Wednesday, June 02, 2010

Hardball with Japan

Credit Barack Obama with one successful play of international hardball, the resignation of  Japanese PM Hatoyama. It would be interesting to know where the screws were applied to Mr. Hatoyama to get him to agree to keep the base on Okinawa, but they must have been sufficiently painful for him acquiesce  to the political suicide the agreement entailed. I wonder if Obama would have caved again if Hatoyama had had the stomach for a standoff. My guess, as you might have guessed, is that Obama would have folded like a pack of cards if Japan had any leverage in the upcoming midterms. But it probably didn't, especially with the Toyota millstone around its neck. (How much the Toyota episode was driven by international politics is anyone's guess.)

Whether this form of hardball will be enough to subdue the Japanese electorate, and bring the LDP back to power remains to be seen, but the combination with S. Korea's new assertiveness might signify a major shift in US strategy to keep China surrounded and in line.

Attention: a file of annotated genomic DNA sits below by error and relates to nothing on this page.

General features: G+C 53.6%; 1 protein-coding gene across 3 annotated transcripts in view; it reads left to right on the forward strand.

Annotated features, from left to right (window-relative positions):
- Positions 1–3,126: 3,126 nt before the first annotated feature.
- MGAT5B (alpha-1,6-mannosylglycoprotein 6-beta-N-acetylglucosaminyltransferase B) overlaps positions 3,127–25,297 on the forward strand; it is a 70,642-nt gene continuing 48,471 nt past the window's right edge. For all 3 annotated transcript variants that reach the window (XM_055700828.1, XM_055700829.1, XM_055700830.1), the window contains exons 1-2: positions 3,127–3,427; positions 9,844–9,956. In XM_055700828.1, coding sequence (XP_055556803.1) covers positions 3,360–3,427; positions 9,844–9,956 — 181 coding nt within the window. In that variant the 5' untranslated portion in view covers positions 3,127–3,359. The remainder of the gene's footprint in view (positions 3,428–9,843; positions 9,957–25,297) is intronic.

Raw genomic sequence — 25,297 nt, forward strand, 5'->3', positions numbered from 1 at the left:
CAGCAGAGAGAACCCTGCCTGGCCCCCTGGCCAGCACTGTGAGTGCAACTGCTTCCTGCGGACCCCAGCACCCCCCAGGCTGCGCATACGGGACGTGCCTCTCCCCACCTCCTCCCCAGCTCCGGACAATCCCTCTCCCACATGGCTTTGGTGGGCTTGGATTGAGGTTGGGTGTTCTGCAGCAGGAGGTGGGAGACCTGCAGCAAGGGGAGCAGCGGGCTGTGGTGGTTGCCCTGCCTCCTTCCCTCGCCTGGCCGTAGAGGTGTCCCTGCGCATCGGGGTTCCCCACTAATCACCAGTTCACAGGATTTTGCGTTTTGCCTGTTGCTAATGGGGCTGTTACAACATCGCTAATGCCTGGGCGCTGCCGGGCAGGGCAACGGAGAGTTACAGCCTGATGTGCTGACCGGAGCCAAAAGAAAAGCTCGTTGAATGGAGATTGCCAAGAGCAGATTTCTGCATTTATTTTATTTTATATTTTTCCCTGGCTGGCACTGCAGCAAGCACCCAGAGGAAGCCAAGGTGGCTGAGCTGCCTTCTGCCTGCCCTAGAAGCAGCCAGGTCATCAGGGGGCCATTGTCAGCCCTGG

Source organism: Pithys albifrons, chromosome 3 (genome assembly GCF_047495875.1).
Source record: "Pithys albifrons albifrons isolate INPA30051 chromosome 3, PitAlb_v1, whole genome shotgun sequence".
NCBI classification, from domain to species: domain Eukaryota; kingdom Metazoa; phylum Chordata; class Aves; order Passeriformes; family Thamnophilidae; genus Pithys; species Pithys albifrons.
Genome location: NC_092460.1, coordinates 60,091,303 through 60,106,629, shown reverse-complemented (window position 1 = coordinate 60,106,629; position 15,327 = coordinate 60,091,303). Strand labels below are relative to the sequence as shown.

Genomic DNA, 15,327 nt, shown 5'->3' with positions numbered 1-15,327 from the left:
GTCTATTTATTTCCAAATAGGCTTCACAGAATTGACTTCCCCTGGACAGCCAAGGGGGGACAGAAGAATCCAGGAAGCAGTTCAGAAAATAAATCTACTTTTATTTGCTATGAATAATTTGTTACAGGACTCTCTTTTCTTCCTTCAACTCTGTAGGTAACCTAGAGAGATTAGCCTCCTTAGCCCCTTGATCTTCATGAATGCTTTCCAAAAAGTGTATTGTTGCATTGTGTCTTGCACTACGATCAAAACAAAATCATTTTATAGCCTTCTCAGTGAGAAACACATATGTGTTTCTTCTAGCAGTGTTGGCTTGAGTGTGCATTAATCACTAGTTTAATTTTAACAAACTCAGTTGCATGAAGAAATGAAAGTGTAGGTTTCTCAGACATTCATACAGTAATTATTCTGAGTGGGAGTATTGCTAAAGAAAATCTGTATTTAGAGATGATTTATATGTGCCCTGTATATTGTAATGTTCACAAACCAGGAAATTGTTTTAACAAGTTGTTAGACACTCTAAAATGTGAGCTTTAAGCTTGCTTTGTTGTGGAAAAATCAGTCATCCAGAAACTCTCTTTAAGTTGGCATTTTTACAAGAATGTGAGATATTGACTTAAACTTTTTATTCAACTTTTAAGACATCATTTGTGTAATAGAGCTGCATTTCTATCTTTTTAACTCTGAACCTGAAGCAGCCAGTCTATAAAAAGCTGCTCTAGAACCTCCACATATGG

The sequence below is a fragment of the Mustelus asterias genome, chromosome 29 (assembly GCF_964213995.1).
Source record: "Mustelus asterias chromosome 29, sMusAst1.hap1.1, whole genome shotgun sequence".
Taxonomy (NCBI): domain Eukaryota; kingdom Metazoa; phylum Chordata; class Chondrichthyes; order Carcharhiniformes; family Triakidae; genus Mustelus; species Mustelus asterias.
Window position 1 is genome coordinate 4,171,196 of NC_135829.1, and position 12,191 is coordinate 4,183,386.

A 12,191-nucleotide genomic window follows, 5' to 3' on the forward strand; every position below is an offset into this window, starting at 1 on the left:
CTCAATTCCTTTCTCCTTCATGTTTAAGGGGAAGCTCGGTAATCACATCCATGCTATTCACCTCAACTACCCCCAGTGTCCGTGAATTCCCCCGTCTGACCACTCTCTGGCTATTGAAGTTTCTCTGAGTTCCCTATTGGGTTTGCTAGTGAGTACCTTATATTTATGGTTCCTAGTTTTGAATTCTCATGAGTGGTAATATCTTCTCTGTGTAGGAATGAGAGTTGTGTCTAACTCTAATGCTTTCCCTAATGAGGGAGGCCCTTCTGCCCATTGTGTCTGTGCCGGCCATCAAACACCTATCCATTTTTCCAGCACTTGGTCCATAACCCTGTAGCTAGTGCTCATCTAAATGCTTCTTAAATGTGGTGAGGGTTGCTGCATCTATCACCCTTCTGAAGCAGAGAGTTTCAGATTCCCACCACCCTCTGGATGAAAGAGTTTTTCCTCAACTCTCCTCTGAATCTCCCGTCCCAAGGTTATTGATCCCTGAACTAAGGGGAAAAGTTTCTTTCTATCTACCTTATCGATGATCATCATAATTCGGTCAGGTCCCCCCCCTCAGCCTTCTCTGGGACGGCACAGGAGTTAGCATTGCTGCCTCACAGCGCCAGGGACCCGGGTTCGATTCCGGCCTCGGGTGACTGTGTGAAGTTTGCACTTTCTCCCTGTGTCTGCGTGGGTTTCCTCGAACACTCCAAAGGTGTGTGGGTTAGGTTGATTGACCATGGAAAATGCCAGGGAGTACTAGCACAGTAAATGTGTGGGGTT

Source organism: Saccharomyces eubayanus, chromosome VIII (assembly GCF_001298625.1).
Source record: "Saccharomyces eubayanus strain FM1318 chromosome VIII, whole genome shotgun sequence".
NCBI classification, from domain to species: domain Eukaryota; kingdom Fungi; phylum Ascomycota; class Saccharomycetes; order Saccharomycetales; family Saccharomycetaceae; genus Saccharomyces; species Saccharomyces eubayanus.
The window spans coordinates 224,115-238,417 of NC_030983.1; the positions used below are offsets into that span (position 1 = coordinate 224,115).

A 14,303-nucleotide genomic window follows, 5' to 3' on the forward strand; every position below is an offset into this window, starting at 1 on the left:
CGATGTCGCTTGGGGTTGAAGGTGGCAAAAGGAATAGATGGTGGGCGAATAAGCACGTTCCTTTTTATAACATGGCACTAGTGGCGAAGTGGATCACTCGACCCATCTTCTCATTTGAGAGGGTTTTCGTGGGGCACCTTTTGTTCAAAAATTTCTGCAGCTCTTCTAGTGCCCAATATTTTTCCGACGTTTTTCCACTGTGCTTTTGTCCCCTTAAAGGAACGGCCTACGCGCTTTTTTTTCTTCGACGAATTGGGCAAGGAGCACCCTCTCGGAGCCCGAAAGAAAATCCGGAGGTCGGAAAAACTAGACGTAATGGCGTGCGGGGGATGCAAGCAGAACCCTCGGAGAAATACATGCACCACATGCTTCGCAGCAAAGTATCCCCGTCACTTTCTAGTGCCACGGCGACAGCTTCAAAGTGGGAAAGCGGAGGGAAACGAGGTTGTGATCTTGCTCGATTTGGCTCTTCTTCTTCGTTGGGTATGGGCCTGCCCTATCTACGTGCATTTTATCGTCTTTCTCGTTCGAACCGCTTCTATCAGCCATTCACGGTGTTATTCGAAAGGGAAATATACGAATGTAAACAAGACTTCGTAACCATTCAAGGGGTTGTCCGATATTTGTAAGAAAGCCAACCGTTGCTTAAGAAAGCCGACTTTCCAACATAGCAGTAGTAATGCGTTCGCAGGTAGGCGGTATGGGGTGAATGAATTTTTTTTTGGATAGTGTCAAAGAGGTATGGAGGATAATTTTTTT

Peter Lee, a.k.a. China Hand, has an article at the Asia Times, along with a post at China Matters, that explores the new power groupings that might be emerging after the sinking of the S. Korean ship.

One of his more provocative ideas from his post:
So I look at President Lee's moves on the Cheonan in the context of a reunification endgame that might begin sooner rather than later.

I speculate that South Korea would want to put North Korea into some kind of political receivership under UN auspices as a prelude to complete integration into the current ROK political structure

This would fit with President Lee's desire to place North Korea--and not just its nuclear and proliferation-related activities--on the Security Council agenda.
So it appears that the US, while getting tough with Japan, is allowing S. Korea to call the shots, both with the North and China. This is going to lead to addition instability, one way or another, and more danger for our already overwhelmed diplomacy and military.


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